Speaker Nancy Pelosi
Good morning Mr. President. Once again, it is an honor for me, Speaker of the House, to welcome you to the Capitol of the United States. We are many friends looked forward to meeting with you this morning. As you know, we have had a relationship between our two countries, an intense relationship for the past twenty years.
As we enter a new phase of that relationship, we look forward to hearing from you how we can do so with humanitarian assistance. As you know in our country, there is a great interest in the future of women and girls in Afghanistan. As I think that the progress was made, I saw it myself in my nine visits to Afghanistan, the advancement of women and girls in your country. Thank you for your leadership, yours and Mrs. Ghani’s leadership in that regard.
We look forward to having a conversation about how we strengthen our relationship through humanitarian assistance. Our friendship is one that is deep and personal and one that we value. Again this visit that you are making to the capital is an important one for both our countries, certainly for us. With that, I welcome you Mr. President.
President Ashraf Ghani
Madam speaker; thank you for those words.
It is a great pleasure to be here. First of all, the decision of President Biden has been a strategic decision. We respect that decision. It is dealing with a new chapter of our friendship; our strategic relationship and our people to people relationship and government to government relationship that we have focused.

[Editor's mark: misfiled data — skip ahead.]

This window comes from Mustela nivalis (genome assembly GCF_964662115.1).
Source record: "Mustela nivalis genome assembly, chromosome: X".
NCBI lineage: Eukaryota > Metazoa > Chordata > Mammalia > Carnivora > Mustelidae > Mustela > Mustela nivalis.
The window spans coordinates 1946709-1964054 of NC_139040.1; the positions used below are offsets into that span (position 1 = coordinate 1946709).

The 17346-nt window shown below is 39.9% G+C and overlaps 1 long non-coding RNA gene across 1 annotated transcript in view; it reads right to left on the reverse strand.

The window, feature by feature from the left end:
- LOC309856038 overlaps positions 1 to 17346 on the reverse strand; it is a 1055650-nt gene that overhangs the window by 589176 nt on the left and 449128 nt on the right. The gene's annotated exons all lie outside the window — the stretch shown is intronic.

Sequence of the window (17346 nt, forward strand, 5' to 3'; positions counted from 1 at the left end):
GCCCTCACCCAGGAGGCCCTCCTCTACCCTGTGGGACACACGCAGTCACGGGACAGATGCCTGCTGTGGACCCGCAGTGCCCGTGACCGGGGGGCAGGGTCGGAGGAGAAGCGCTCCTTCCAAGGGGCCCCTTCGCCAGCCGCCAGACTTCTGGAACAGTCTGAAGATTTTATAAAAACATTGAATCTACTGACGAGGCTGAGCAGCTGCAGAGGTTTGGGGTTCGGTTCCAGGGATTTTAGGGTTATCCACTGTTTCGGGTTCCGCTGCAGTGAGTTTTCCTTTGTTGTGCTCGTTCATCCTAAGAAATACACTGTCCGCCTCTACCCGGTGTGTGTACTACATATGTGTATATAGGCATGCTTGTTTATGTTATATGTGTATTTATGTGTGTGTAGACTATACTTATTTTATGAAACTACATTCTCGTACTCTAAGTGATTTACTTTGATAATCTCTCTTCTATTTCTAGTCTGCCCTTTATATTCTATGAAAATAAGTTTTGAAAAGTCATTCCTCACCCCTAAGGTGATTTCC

Our discussion has been productive and we look very much forward to the culminating decisions and meeting with President today.
I would like to thank you first for your multiple visits and for your deep interest in Afghanistan, for your leadership and particularly the issue that has been very dear to my heart, the empowerment of Afghan women.
The first lady joins me in sending thanks and regards from all women of Afghanistan to you.
What moves me in my daily work is meeting with young girls from schools and when I ask them, “How many of you want to become President?” 80 to 90 percent of hands go up. That is the new Afghanistan.
We face a transition that 21 years of engagement of international security forces is being now dealt with in a systematic manner. I am looking very much forward to discussion of detail. And your assistance today humanitarian area for the people of Afghanistan who are facing the challenges of covid-19, the third wave, a drought and displacement because of the brutal attacks of the Taliban will be essential.
Thank you again Madam speaker. And thank you for your friendship and commitment to the empowerment and further improvement of the lives of women and girls in Afghanistan and all the Afghan people.